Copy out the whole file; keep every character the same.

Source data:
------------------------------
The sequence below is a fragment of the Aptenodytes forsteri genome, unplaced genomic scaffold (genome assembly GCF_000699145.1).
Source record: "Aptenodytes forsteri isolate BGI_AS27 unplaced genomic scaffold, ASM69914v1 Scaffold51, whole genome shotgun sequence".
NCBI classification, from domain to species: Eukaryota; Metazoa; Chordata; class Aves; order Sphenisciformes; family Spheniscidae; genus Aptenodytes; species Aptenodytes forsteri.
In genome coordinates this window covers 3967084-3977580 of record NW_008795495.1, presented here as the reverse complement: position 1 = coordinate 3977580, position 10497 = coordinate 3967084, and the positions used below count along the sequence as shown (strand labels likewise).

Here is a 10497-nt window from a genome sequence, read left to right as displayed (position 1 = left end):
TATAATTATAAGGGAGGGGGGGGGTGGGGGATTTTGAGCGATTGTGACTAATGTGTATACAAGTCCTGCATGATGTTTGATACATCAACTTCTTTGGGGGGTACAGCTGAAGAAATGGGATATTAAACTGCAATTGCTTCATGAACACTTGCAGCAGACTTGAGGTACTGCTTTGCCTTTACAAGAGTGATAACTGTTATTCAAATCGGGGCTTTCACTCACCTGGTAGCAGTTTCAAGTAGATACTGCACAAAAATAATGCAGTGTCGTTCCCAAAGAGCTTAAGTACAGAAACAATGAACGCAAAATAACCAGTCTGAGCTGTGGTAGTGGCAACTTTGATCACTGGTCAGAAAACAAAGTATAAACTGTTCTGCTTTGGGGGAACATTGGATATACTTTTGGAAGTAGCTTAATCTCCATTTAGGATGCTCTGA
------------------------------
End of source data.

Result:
The sequence below is a fragment of the Aptenodytes forsteri genome, unplaced genomic scaffold (genome assembly GCF_000699145.1).
Source record: "Aptenodytes forsteri isolate BGI_AS27 unplaced genomic scaffold, ASM69914v1 Scaffold51, whole genome shotgun sequence".
NCBI classification, from domain to species: Eukaryota; Metazoa; Chordata; class Aves; order Sphenisciformes; family Spheniscidae; genus Aptenodytes; species Aptenodytes forsteri.
In genome coordinates this window covers 3967084-3977580 of record NW_008795495.1, presented here as the reverse complement: position 1 = coordinate 3977580, position 10497 = coordinate 3967084, and the positions used below count along the sequence as shown (strand labels likewise).

Here is a 10497-nt window from a genome sequence, read left to right as displayed (position 1 = left end):
TATAATTATAAGGGAGGGGGGGGGTGGGGGATTTTGAGCGATTGTGACTAATGTGTATACAAGTCCTGCATGATGTTTGATACATCAACTTCTTTGGGGGGTACAGCTGAAGAAATGGGATATTAAACTGCAATTGCTTCATGAACACTTGCAGCAGACTTGAGGTACTGCTTTGCCTTTACAAGAGTGATAACTGTTATTCAAATCGGGGCTTTCACTCACCTGGTAGCAGTTTCAAGTAGATACTGCACAAAAATAATGCAGTGTCGTTCCCAAAGAGCTTAAGTACAGAAACAATGAACGCAAAATAACCAGTCTGAGCTGTGGTAGTGGCAACTTTGATCACTGGTCAGAAAACAAAGTATAAACTGTTCTGCTTTGGGGGAACATTGGATATACTTTTGGAAGTAGCTTAATCTCCATTTAGGATGCTCTGA